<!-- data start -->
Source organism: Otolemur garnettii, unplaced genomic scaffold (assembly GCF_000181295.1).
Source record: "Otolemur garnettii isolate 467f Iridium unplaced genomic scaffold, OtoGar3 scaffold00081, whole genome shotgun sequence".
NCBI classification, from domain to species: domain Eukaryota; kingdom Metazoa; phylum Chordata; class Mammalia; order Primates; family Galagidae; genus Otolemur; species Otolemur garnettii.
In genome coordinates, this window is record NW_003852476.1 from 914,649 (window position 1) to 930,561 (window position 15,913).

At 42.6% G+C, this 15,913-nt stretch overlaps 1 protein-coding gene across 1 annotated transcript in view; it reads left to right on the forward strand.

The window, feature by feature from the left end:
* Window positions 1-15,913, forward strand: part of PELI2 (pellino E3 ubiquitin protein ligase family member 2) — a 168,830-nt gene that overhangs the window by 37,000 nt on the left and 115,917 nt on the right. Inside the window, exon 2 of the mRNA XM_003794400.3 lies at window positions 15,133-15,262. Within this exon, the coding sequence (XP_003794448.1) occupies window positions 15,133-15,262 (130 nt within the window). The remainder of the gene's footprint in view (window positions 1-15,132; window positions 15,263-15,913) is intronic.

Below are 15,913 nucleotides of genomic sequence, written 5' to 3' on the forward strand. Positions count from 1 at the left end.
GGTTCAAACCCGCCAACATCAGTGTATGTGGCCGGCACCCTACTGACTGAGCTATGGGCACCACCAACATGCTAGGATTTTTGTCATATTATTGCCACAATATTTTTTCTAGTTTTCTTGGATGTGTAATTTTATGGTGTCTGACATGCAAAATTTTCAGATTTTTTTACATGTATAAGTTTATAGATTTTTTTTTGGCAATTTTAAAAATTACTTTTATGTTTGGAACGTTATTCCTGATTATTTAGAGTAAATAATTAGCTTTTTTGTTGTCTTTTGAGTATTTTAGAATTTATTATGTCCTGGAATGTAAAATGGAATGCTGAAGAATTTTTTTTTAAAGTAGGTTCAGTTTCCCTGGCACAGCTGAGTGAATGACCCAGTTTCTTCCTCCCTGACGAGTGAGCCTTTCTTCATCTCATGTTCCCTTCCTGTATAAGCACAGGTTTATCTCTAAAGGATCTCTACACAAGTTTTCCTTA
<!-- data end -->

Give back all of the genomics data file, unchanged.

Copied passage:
Source organism: Otolemur garnettii, unplaced genomic scaffold (assembly GCF_000181295.1).
Source record: "Otolemur garnettii isolate 467f Iridium unplaced genomic scaffold, OtoGar3 scaffold00081, whole genome shotgun sequence".
NCBI classification, from domain to species: domain Eukaryota; kingdom Metazoa; phylum Chordata; class Mammalia; order Primates; family Galagidae; genus Otolemur; species Otolemur garnettii.
In genome coordinates, this window is record NW_003852476.1 from 914,649 (window position 1) to 930,561 (window position 15,913).

At 42.6% G+C, this 15,913-nt stretch overlaps 1 protein-coding gene across 1 annotated transcript in view; it reads left to right on the forward strand.

The window, feature by feature from the left end:
* Window positions 1-15,913, forward strand: part of PELI2 (pellino E3 ubiquitin protein ligase family member 2) — a 168,830-nt gene that overhangs the window by 37,000 nt on the left and 115,917 nt on the right. Inside the window, exon 2 of the mRNA XM_003794400.3 lies at window positions 15,133-15,262. Within this exon, the coding sequence (XP_003794448.1) occupies window positions 15,133-15,262 (130 nt within the window). The remainder of the gene's footprint in view (window positions 1-15,132; window positions 15,263-15,913) is intronic.

Below are 15,913 nucleotides of genomic sequence, written 5' to 3' on the forward strand. Positions count from 1 at the left end.
GGTTCAAACCCGCCAACATCAGTGTATGTGGCCGGCACCCTACTGACTGAGCTATGGGCACCACCAACATGCTAGGATTTTTGTCATATTATTGCCACAATATTTTTTCTAGTTTTCTTGGATGTGTAATTTTATGGTGTCTGACATGCAAAATTTTCAGATTTTTTTACATGTATAAGTTTATAGATTTTTTTTTGGCAATTTTAAAAATTACTTTTATGTTTGGAACGTTATTCCTGATTATTTAGAGTAAATAATTAGCTTTTTTGTTGTCTTTTGAGTATTTTAGAATTTATTATGTCCTGGAATGTAAAATGGAATGCTGAAGAATTTTTTTTTAAAGTAGGTTCAGTTTCCCTGGCACAGCTGAGTGAATGACCCAGTTTCTTCCTCCCTGACGAGTGAGCCTTTCTTCATCTCATGTTCCCTTCCTGTATAAGCACAGGTTTATCTCTAAAGGATCTCTACACAAGTTTTCCTTA